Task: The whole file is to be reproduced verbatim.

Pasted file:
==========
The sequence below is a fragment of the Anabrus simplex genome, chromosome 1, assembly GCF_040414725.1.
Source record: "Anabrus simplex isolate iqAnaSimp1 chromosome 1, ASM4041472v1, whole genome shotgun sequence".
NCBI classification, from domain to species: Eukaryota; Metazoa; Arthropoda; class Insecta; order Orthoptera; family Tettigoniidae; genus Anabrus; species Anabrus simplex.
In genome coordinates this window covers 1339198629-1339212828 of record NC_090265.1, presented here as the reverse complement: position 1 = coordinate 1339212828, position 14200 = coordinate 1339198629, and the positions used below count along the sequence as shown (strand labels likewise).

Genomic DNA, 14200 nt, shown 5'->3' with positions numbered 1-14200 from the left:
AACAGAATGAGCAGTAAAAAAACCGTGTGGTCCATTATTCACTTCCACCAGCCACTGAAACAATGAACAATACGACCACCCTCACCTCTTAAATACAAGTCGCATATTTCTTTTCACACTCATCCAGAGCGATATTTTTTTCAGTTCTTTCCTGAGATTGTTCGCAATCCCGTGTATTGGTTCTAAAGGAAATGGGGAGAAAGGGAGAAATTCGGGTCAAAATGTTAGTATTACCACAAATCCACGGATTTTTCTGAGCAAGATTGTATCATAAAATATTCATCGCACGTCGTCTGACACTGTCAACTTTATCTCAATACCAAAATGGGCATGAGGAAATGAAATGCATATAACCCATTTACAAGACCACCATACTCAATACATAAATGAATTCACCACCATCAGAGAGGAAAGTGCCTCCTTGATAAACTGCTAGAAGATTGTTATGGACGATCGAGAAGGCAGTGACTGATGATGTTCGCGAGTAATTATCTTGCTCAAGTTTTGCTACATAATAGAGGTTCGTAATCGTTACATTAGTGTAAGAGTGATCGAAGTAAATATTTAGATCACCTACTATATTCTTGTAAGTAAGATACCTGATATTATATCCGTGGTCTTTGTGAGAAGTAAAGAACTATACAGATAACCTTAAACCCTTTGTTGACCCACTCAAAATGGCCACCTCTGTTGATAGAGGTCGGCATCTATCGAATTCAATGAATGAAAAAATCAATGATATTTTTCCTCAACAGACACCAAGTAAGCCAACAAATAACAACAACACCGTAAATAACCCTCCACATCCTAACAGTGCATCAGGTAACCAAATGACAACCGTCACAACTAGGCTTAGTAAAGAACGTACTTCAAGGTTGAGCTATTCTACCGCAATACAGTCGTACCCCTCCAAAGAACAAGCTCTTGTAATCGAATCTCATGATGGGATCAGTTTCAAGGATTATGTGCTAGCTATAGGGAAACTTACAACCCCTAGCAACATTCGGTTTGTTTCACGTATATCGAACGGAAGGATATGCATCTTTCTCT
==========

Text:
The sequence below is a fragment of the Anabrus simplex genome, chromosome 1, assembly GCF_040414725.1.
Source record: "Anabrus simplex isolate iqAnaSimp1 chromosome 1, ASM4041472v1, whole genome shotgun sequence".
NCBI classification, from domain to species: Eukaryota; Metazoa; Arthropoda; class Insecta; order Orthoptera; family Tettigoniidae; genus Anabrus; species Anabrus simplex.
In genome coordinates this window covers 1339198629-1339212828 of record NC_090265.1, presented here as the reverse complement: position 1 = coordinate 1339212828, position 14200 = coordinate 1339198629, and the positions used below count along the sequence as shown (strand labels likewise).

Genomic DNA, 14200 nt, shown 5'->3' with positions numbered 1-14200 from the left:
AACAGAATGAGCAGTAAAAAAACCGTGTGGTCCATTATTCACTTCCACCAGCCACTGAAACAATGAACAATACGACCACCCTCACCTCTTAAATACAAGTCGCATATTTCTTTTCACACTCATCCAGAGCGATATTTTTTTCAGTTCTTTCCTGAGATTGTTCGCAATCCCGTGTATTGGTTCTAAAGGAAATGGGGAGAAAGGGAGAAATTCGGGTCAAAATGTTAGTATTACCACAAATCCACGGATTTTTCTGAGCAAGATTGTATCATAAAATATTCATCGCACGTCGTCTGACACTGTCAACTTTATCTCAATACCAAAATGGGCATGAGGAAATGAAATGCATATAACCCATTTACAAGACCACCATACTCAATACATAAATGAATTCACCACCATCAGAGAGGAAAGTGCCTCCTTGATAAACTGCTAGAAGATTGTTATGGACGATCGAGAAGGCAGTGACTGATGATGTTCGCGAGTAATTATCTTGCTCAAGTTTTGCTACATAATAGAGGTTCGTAATCGTTACATTAGTGTAAGAGTGATCGAAGTAAATATTTAGATCACCTACTATATTCTTGTAAGTAAGATACCTGATATTATATCCGTGGTCTTTGTGAGAAGTAAAGAACTATACAGATAACCTTAAACCCTTTGTTGACCCACTCAAAATGGCCACCTCTGTTGATAGAGGTCGGCATCTATCGAATTCAATGAATGAAAAAATCAATGATATTTTTCCTCAACAGACACCAAGTAAGCCAACAAATAACAACAACACCGTAAATAACCCTCCACATCCTAACAGTGCATCAGGTAACCAAATGACAACCGTCACAACTAGGCTTAGTAAAGAACGTACTTCAAGGTTGAGCTATTCTACCGCAATACAGTCGTACCCCTCCAAAGAACAAGCTCTTGTAATCGAATCTCATGATGGGATCAGTTTCAAGGATTATGTGCTAGCTATAGGGAAACTTACAACCCCTAGCAACATTCGGTTTGTTTCACGTATATCGAACGGAAGGATATGCATCTTTCTCT